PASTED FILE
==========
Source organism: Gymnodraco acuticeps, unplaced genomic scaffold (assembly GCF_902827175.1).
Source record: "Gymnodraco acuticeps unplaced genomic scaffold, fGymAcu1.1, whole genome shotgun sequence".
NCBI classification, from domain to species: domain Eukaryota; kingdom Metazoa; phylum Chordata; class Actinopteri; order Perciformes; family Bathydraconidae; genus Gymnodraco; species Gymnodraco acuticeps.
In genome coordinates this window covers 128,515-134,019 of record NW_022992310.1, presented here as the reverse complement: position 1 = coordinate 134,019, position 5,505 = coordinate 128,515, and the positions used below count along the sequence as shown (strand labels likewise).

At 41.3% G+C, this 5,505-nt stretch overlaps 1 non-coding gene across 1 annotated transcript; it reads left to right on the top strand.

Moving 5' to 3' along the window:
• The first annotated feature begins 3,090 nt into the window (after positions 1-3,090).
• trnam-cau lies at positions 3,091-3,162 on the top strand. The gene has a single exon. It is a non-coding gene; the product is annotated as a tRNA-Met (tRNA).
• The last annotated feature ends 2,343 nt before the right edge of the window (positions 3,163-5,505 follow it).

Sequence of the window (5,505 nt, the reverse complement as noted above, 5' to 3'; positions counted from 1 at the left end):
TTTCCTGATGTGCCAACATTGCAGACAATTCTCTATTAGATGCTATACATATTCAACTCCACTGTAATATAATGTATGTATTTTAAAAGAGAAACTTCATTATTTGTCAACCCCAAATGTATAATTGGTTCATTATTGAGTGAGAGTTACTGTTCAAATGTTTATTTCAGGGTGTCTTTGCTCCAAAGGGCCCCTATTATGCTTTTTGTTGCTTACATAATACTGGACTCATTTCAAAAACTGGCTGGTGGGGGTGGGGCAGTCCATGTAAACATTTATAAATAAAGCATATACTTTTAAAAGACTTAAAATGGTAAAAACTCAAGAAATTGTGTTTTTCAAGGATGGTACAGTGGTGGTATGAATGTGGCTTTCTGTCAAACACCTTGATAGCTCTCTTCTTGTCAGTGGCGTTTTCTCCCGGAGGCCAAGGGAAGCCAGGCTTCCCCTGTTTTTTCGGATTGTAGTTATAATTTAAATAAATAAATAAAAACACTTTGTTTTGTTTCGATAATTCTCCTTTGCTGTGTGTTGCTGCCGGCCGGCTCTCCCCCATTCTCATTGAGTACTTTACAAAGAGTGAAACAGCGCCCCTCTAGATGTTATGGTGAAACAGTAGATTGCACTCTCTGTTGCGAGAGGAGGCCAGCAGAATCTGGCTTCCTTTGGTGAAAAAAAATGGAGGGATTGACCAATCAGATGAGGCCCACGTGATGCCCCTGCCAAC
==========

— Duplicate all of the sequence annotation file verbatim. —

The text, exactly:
Source organism: Gymnodraco acuticeps, unplaced genomic scaffold (assembly GCF_902827175.1).
Source record: "Gymnodraco acuticeps unplaced genomic scaffold, fGymAcu1.1, whole genome shotgun sequence".
NCBI classification, from domain to species: domain Eukaryota; kingdom Metazoa; phylum Chordata; class Actinopteri; order Perciformes; family Bathydraconidae; genus Gymnodraco; species Gymnodraco acuticeps.
In genome coordinates this window covers 128,515-134,019 of record NW_022992310.1, presented here as the reverse complement: position 1 = coordinate 134,019, position 5,505 = coordinate 128,515, and the positions used below count along the sequence as shown (strand labels likewise).

At 41.3% G+C, this 5,505-nt stretch overlaps 1 non-coding gene across 1 annotated transcript; it reads left to right on the top strand.

Moving 5' to 3' along the window:
• The first annotated feature begins 3,090 nt into the window (after positions 1-3,090).
• trnam-cau lies at positions 3,091-3,162 on the top strand. The gene has a single exon. It is a non-coding gene; the product is annotated as a tRNA-Met (tRNA).
• The last annotated feature ends 2,343 nt before the right edge of the window (positions 3,163-5,505 follow it).

Sequence of the window (5,505 nt, the reverse complement as noted above, 5' to 3'; positions counted from 1 at the left end):
TTTCCTGATGTGCCAACATTGCAGACAATTCTCTATTAGATGCTATACATATTCAACTCCACTGTAATATAATGTATGTATTTTAAAAGAGAAACTTCATTATTTGTCAACCCCAAATGTATAATTGGTTCATTATTGAGTGAGAGTTACTGTTCAAATGTTTATTTCAGGGTGTCTTTGCTCCAAAGGGCCCCTATTATGCTTTTTGTTGCTTACATAATACTGGACTCATTTCAAAAACTGGCTGGTGGGGGTGGGGCAGTCCATGTAAACATTTATAAATAAAGCATATACTTTTAAAAGACTTAAAATGGTAAAAACTCAAGAAATTGTGTTTTTCAAGGATGGTACAGTGGTGGTATGAATGTGGCTTTCTGTCAAACACCTTGATAGCTCTCTTCTTGTCAGTGGCGTTTTCTCCCGGAGGCCAAGGGAAGCCAGGCTTCCCCTGTTTTTTCGGATTGTAGTTATAATTTAAATAAATAAATAAAAACACTTTGTTTTGTTTCGATAATTCTCCTTTGCTGTGTGTTGCTGCCGGCCGGCTCTCCCCCATTCTCATTGAGTACTTTACAAAGAGTGAAACAGCGCCCCTCTAGATGTTATGGTGAAACAGTAGATTGCACTCTCTGTTGCGAGAGGAGGCCAGCAGAATCTGGCTTCCTTTGGTGAAAAAAAATGGAGGGATTGACCAATCAGATGAGGCCCACGTGATGCCCCTGCCAAC